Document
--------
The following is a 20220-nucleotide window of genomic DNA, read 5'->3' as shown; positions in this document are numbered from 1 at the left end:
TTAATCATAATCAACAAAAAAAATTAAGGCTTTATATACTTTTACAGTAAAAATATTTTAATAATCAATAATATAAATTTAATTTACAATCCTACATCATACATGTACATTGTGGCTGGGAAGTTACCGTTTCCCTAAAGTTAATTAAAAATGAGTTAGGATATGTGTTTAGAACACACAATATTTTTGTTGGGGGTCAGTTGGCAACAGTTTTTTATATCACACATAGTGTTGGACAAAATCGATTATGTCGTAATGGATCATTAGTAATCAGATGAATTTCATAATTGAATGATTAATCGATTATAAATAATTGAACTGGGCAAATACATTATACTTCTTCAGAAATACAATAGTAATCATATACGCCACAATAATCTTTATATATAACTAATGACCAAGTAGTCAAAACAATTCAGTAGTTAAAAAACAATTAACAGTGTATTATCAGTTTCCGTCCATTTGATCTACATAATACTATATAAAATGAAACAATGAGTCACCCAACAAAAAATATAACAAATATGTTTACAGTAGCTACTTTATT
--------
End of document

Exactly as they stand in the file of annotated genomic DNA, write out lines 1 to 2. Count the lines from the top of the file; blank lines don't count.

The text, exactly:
The following is a 20220-nucleotide window of genomic DNA, read 5'->3' as shown; positions in this document are numbered from 1 at the left end:
TTAATCATAATCAACAAAAAAAATTAAGGCTTTATATACTTTTACAGTAAAAATATTTTAATAATCAATAATATAAATTTAATTTACAATCCTACATCATACATGTACATTGTGGCTGGGAAGTTACCGTTTCCCTAAAGTTAATTAAAAATGAGTTAGGATATGTGTTTAGAACACACAATATTTTTGTTGGGGGTCAGTTGGCAACAGTTTTTTATATCACACATAGTGTTGGACAAAATCGATTATGTCGTAATGGATCATTAGTAATCAGATGAATTTCATAATTGAATGATTAATCGATTATAAATAATTGAACTGGGCAAATACATTATACTTCTTCAGAAATACAATAGTAATCATATACGCCACAATAATCTTTATATATAACTAATGACCAAGTAGTCAAAACAATTCAGTAGTTAAAAAACAATTAACAGTGTATTATCAGTTTCCGTCCATTTGATCTACATAATACTATATAAAATGAAACAATGAGTCACCCAACAAAAAATATAACAAATATGTTTACAGTAGCTACTTTATT